Workplace Safety Tips - personal safety strategies for isolated Real Estate agents.
Selling real estate is a dangerous job. One of every four real estate agents will be involved in a dangerous situation. Think about it. Any monster can pose as a buyer and isolate you where you're at his mercy. You're a sitting duck:
• Realtor Janice Flasschoen met Balazs Gombos to look at a house for sale in Port Orange FL. Gombos, a convicted felon, struck her twice in the back of the head with a hammer.
• Realtor Julie Roberts met a man who seemed like a legitimate buyer to look at a house for sale in Pinellas Park FL. He hit her with a gun and threatened to kill her.
• A real estate agent met Michael Edward Sleeman to look at a house for sale in Raleigh NC. He pulled out a knife and raped her. As usual, neighbors were shocked that a violent crime occured in their quiet, low-key neighborhood.
• Real estate agent Marlene Hornick twice warned Winnipeg police about Joseph Robert Davis trying to trap female real estate agents by posing as a client. But the police ignored her and never warned her that Davis was a violent career criminal. Davis later attempted to rape another woman realtor.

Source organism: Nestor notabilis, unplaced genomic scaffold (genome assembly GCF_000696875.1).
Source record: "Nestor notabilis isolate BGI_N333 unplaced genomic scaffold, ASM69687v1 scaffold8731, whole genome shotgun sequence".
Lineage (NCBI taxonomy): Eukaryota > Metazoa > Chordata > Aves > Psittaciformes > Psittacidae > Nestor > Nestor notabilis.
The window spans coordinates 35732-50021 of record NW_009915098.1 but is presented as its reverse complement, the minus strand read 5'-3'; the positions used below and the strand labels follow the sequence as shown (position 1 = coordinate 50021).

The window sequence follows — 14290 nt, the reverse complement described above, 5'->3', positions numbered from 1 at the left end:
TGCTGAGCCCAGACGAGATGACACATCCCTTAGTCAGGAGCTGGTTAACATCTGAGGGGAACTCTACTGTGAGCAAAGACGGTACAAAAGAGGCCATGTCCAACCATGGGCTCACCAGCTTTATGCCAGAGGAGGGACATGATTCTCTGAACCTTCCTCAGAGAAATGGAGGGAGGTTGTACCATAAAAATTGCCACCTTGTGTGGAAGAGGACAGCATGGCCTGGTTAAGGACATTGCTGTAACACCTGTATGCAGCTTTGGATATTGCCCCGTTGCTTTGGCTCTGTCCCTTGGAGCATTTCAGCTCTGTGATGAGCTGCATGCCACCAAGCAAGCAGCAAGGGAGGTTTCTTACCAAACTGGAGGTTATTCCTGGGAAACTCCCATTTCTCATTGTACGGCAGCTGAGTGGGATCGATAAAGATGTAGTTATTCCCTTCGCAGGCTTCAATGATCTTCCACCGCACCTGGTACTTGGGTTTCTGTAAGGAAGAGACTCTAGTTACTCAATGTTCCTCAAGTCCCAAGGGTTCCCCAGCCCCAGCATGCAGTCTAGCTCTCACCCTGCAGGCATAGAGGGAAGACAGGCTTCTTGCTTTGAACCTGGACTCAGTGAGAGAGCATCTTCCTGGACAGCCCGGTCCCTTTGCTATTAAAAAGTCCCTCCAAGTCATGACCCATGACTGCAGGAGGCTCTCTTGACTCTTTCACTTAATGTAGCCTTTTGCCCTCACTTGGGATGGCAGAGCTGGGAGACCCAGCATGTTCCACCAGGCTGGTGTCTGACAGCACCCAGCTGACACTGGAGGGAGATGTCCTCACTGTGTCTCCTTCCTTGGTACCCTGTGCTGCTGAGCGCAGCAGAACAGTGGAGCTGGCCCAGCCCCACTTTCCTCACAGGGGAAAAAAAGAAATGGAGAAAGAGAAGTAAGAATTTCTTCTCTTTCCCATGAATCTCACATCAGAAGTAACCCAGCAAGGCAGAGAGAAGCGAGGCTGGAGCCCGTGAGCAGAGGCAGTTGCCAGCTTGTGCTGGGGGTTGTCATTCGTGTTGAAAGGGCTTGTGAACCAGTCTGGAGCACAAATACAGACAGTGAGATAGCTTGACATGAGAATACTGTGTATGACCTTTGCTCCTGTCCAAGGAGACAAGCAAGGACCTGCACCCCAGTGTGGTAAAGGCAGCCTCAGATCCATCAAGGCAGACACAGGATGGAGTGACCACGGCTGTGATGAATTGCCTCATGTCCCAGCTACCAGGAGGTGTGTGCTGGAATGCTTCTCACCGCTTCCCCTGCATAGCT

• Real estate agent Lindsay Buziak's body was found in a new home listed for sale in Victoria, BC.
A real estate agent can use a camera cell phone to send digital images of a prospective buyer to a remote receiver. Smoothly snap each prospective buyer the instant you meet him and casually explain it’s standard realtor's safety policy.
Right away any potential predator knows he’s no longer anonymous. Then snap and zap his driver's license, car, and license plate number as well. Even if the ID is bogus and the car is stolen, there is a digital image of him and far more of a trail than a predator wants. This may well deter an attack – but don't count on that as your only safety strategy.
You and the prospective buyer should always travel in separate cars. You should always have Pepper Spray and a Personal Security Alarm (noisemaker or screamer) at the ready.
Notify your office of your safety status with code words such as: “my files are green-flagged.” Green means, “I’m OK;” yellow means, “I’m not sure, send help;” red means, “I’m in danger! SOS!
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